Galactagogues have been around practically since the dawn of time — and no, they aren’t a newly discovered species of dinosaur. If you’re currently breastfeeding, galactagogues may become your new BFFs. They’re foods that just might help you increase your milk production.
You probably already knew that eating healthy is huge when you’re nursing, but you can take things a step further by focusing on a couple of key foods and herbs approved by doctors and lactation consultants alike. Staying hydrated and snacking on a few delicious items (like that yummy toasted sesame seed bagel that’s maybe been on your mind all day) can make all the difference in how much milk comes out of that pesky pump.
Here are foods that increase milk supply according to lactation experts.
Warm, nourishing soups can help encourage milk production as they heal postpartum bodies according to Amy Mager, a lactation consultant, acupuncturist and practitioner of Chinese medicine. “You want to first be eating warming foods that build [chi], life force and blood,” she says. “Chicken soup is queen for postpartum mamas to nourish, warm, heal and make milk. For vegetarians, lentil soup is a good substitute for chicken soup — especially with some miso used in the broth.”
Many lactation consultants suggest eating a bowl of oatmeal every day to boost milk supply or even a batch of oatmeal cookies. Some connect this to the high levels of iron in oatmeal.
3. Sesame seeds
Sesame seeds are high in calcium, which is great for increasing your milk supply. While they work best when crushed, you can still enjoy that sesame seed bagel. For an added bonus, top it with some tahini spread (it’s made with sesame seeds, so you’re doubling up).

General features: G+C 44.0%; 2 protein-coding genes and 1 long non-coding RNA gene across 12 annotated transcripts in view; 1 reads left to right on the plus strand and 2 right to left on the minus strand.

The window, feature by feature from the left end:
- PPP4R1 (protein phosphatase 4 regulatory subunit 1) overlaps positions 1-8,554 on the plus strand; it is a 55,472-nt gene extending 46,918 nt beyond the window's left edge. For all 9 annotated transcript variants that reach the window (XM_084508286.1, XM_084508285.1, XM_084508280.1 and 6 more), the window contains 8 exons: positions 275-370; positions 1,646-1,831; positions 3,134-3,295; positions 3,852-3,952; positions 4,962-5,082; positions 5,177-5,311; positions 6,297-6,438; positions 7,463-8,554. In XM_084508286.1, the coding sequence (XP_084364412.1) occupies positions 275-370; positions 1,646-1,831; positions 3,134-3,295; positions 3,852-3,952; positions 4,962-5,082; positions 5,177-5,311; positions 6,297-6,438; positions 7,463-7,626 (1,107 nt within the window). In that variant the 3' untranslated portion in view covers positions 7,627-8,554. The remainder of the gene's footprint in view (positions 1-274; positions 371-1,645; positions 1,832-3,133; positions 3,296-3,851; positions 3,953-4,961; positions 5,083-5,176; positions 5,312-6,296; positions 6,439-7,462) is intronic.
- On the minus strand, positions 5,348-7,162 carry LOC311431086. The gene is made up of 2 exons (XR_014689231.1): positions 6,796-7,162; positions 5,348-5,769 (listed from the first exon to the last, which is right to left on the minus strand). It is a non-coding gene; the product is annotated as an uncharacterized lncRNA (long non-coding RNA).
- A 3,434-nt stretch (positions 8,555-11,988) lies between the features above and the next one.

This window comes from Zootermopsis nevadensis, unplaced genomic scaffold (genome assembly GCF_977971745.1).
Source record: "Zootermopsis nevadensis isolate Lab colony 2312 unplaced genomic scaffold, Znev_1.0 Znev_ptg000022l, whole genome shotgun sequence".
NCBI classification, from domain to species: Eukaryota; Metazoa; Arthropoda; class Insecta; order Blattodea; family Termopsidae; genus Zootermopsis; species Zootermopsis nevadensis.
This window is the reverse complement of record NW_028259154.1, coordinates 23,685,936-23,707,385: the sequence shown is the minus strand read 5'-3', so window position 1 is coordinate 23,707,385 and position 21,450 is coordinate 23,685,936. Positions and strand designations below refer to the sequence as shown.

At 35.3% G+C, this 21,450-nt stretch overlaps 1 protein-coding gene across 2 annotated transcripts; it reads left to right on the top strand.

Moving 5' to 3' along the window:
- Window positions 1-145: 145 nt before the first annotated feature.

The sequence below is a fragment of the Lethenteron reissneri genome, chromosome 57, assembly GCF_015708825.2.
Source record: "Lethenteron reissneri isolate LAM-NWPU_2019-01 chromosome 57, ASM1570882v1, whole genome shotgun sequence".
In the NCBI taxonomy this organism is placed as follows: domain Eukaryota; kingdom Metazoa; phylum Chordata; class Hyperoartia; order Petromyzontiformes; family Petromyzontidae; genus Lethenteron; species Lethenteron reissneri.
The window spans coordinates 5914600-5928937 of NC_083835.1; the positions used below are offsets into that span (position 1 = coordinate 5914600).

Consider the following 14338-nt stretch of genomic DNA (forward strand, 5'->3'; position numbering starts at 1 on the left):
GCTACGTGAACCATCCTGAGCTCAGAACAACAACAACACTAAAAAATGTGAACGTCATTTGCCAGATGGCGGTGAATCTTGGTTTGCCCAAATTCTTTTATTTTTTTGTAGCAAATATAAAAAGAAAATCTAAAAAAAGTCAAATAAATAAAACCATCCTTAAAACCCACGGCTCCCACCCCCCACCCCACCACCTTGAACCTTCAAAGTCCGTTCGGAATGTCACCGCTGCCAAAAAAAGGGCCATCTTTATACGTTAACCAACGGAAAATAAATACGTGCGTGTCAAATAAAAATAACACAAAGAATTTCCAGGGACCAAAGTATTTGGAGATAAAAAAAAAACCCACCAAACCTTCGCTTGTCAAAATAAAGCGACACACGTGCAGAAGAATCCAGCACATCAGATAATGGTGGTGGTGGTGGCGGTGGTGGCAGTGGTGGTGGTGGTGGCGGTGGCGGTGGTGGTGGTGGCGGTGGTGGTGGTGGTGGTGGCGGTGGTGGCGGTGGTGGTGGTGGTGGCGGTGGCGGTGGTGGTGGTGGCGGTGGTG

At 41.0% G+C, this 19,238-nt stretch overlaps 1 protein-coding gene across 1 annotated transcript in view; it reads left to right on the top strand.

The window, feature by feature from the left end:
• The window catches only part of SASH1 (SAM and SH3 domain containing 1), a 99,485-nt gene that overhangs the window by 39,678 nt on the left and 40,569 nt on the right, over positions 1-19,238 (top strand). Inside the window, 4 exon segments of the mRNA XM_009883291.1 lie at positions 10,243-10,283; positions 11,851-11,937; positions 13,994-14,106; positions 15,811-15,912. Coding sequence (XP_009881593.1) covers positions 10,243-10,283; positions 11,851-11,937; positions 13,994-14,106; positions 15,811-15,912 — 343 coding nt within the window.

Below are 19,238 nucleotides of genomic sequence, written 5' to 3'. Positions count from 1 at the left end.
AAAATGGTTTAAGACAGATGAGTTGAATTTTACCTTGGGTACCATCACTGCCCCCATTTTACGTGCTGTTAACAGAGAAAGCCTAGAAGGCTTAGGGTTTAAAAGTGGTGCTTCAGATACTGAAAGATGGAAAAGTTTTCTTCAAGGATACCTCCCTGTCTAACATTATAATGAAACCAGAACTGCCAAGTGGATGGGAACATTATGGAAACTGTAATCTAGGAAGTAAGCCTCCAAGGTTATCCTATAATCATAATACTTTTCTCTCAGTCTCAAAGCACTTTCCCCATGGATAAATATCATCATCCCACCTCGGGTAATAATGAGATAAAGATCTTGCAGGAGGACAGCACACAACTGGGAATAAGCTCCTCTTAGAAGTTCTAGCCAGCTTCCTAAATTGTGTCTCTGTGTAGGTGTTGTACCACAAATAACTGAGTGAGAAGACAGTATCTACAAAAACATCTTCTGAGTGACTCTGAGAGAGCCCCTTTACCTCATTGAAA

Much has been said about this herb, which can be found in many teas that specialize in boosting milk supply. While it’s said to help increase milk production in as little as a few days, there are some who should avoid it. If you have asthma or allergies, use caution if using fenugreek. Those with thyroid issues, who are hypoglycemic or who take blood thinners will want to avoid it altogether.
Dates support and nourish the blood, according to Mager, which helps with milk production. “You can eat them in soup, by themselves or pour hot water on them.” You can even add them to that batch of oatmeal cookies for double the milk power.
Alfalfa is technically a type of pea and has a mild yet positive effect on milk supply according to the American Pregnancy Association. You can make a tea from alfalfa leaves or take it in pill form, but the easiest (and tastiest) way to consume it is probably by adding some alfalfa sprouts to that sesame seed bagel you’re having. Sorry to be so pushy about your lunch plans.
We know what you’re thinking: Duh. Yes, fruits and veggies are always a good idea, but when you’re breastfeeding, you should focus on dark leafy greens and red veggies in particular. Greens like spinach, kale, broccoli and lettuce are full of minerals, vitamins, enzymes and phytoestrogens, which are known to positively influence breast milk production according to the blog Babydotdot. Red veggies — including sweet potatoes, carrots and red cabbage — are rich in beta-carotene, which improves the immune system for both you and your baby.
While most of these are merely tried-and-true home remedies rather than hard science, and they may not work for everyone, there’s no harm in eating an extra oatmeal cookie now and then if it might possibly help with breast milk production. If you are truly concerned about your milk supply, make an appointment with your doctor or a local lactation consultant.
Originally published October 2015. Updated November 2017.